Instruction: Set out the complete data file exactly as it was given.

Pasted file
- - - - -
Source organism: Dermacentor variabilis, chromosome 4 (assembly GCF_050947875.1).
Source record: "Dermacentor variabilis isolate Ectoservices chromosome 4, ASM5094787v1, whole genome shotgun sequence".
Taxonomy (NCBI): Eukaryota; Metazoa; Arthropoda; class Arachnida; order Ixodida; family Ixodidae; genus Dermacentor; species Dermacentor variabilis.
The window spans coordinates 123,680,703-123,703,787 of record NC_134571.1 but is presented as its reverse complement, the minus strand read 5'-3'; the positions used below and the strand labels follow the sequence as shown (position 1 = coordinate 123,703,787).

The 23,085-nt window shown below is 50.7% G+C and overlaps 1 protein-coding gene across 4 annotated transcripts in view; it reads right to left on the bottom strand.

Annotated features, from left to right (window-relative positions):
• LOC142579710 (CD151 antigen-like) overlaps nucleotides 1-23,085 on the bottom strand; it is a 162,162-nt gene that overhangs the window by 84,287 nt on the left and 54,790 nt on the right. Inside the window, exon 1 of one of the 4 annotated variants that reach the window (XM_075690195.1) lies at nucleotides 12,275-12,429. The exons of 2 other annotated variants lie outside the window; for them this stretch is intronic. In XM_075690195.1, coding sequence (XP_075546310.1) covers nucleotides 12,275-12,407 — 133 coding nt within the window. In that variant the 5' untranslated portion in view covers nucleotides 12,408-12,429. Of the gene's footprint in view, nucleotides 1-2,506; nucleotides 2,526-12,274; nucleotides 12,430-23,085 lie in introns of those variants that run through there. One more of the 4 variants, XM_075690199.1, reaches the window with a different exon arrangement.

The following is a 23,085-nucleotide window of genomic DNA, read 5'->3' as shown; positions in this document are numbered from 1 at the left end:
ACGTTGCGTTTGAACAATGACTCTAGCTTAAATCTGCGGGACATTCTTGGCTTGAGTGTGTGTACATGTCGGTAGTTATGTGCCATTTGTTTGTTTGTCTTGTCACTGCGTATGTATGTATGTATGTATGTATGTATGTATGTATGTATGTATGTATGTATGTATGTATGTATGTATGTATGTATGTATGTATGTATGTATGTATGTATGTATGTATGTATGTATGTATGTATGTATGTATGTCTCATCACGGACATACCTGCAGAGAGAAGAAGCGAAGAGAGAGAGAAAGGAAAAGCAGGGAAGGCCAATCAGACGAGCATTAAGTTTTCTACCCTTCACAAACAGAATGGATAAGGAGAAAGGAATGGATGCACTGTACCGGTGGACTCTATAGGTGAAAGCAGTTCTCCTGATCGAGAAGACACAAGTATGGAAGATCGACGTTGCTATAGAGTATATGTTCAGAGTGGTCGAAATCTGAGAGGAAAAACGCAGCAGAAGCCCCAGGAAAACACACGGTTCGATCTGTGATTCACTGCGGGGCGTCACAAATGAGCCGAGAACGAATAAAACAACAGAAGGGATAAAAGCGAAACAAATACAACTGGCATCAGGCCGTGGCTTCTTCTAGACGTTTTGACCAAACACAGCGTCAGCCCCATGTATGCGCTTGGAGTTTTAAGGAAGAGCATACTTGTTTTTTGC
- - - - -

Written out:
Source organism: Dermacentor variabilis, chromosome 4 (assembly GCF_050947875.1).
Source record: "Dermacentor variabilis isolate Ectoservices chromosome 4, ASM5094787v1, whole genome shotgun sequence".
Taxonomy (NCBI): Eukaryota; Metazoa; Arthropoda; class Arachnida; order Ixodida; family Ixodidae; genus Dermacentor; species Dermacentor variabilis.
The window spans coordinates 123,680,703-123,703,787 of record NC_134571.1 but is presented as its reverse complement, the minus strand read 5'-3'; the positions used below and the strand labels follow the sequence as shown (position 1 = coordinate 123,703,787).

The 23,085-nt window shown below is 50.7% G+C and overlaps 1 protein-coding gene across 4 annotated transcripts in view; it reads right to left on the bottom strand.

Annotated features, from left to right (window-relative positions):
• LOC142579710 (CD151 antigen-like) overlaps nucleotides 1-23,085 on the bottom strand; it is a 162,162-nt gene that overhangs the window by 84,287 nt on the left and 54,790 nt on the right. Inside the window, exon 1 of one of the 4 annotated variants that reach the window (XM_075690195.1) lies at nucleotides 12,275-12,429. The exons of 2 other annotated variants lie outside the window; for them this stretch is intronic. In XM_075690195.1, coding sequence (XP_075546310.1) covers nucleotides 12,275-12,407 — 133 coding nt within the window. In that variant the 5' untranslated portion in view covers nucleotides 12,408-12,429. Of the gene's footprint in view, nucleotides 1-2,506; nucleotides 2,526-12,274; nucleotides 12,430-23,085 lie in introns of those variants that run through there. One more of the 4 variants, XM_075690199.1, reaches the window with a different exon arrangement.

The following is a 23,085-nucleotide window of genomic DNA, read 5'->3' as shown; positions in this document are numbered from 1 at the left end:
ACGTTGCGTTTGAACAATGACTCTAGCTTAAATCTGCGGGACATTCTTGGCTTGAGTGTGTGTACATGTCGGTAGTTATGTGCCATTTGTTTGTTTGTCTTGTCACTGCGTATGTATGTATGTATGTATGTATGTATGTATGTATGTATGTATGTATGTATGTATGTATGTATGTATGTATGTATGTATGTATGTATGTATGTATGTATGTATGTATGTATGTATGTATGTATGTATGTATGTCTCATCACGGACATACCTGCAGAGAGAAGAAGCGAAGAGAGAGAGAAAGGAAAAGCAGGGAAGGCCAATCAGACGAGCATTAAGTTTTCTACCCTTCACAAACAGAATGGATAAGGAGAAAGGAATGGATGCACTGTACCGGTGGACTCTATAGGTGAAAGCAGTTCTCCTGATCGAGAAGACACAAGTATGGAAGATCGACGTTGCTATAGAGTATATGTTCAGAGTGGTCGAAATCTGAGAGGAAAAACGCAGCAGAAGCCCCAGGAAAACACACGGTTCGATCTGTGATTCACTGCGGGGCGTCACAAATGAGCCGAGAACGAATAAAACAACAGAAGGGATAAAAGCGAAACAAATACAACTGGCATCAGGCCGTGGCTTCTTCTAGACGTTTTGACCAAACACAGCGTCAGCCCCATGTATGCGCTTGGAGTTTTAAGGAAGAGCATACTTGTTTTTTGC